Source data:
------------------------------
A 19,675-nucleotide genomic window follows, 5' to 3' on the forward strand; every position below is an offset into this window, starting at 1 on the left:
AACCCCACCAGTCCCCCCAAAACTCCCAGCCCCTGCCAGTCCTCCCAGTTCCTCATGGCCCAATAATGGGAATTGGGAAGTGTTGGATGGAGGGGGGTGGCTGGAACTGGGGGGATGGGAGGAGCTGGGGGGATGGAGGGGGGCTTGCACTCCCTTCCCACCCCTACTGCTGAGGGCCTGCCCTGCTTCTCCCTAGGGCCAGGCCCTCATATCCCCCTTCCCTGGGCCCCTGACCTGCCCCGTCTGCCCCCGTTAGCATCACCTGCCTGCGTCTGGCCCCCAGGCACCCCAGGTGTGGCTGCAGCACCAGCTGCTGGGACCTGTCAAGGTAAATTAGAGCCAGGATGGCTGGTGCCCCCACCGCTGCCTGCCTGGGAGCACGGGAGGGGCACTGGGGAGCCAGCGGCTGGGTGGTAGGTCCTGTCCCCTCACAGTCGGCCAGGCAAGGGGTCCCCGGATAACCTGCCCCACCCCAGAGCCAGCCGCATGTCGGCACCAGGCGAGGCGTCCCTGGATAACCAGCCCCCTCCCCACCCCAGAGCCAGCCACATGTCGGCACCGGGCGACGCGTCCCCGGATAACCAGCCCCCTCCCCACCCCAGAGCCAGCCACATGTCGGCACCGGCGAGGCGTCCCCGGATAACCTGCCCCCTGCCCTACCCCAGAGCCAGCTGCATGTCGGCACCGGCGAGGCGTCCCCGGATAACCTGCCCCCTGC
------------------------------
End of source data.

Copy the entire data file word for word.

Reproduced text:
A 19,675-nucleotide genomic window follows, 5' to 3' on the forward strand; every position below is an offset into this window, starting at 1 on the left:
AACCCCACCAGTCCCCCCAAAACTCCCAGCCCCTGCCAGTCCTCCCAGTTCCTCATGGCCCAATAATGGGAATTGGGAAGTGTTGGATGGAGGGGGGTGGCTGGAACTGGGGGGATGGGAGGAGCTGGGGGGATGGAGGGGGGCTTGCACTCCCTTCCCACCCCTACTGCTGAGGGCCTGCCCTGCTTCTCCCTAGGGCCAGGCCCTCATATCCCCCTTCCCTGGGCCCCTGACCTGCCCCGTCTGCCCCCGTTAGCATCACCTGCCTGCGTCTGGCCCCCAGGCACCCCAGGTGTGGCTGCAGCACCAGCTGCTGGGACCTGTCAAGGTAAATTAGAGCCAGGATGGCTGGTGCCCCCACCGCTGCCTGCCTGGGAGCACGGGAGGGGCACTGGGGAGCCAGCGGCTGGGTGGTAGGTCCTGTCCCCTCACAGTCGGCCAGGCAAGGGGTCCCCGGATAACCTGCCCCACCCCAGAGCCAGCCGCATGTCGGCACCAGGCGAGGCGTCCCTGGATAACCAGCCCCCTCCCCACCCCAGAGCCAGCCACATGTCGGCACCGGGCGACGCGTCCCCGGATAACCAGCCCCCTCCCCACCCCAGAGCCAGCCACATGTCGGCACCGGCGAGGCGTCCCCGGATAACCTGCCCCCTGCCCTACCCCAGAGCCAGCTGCATGTCGGCACCGGCGAGGCGTCCCCGGATAACCTGCCCCCTGC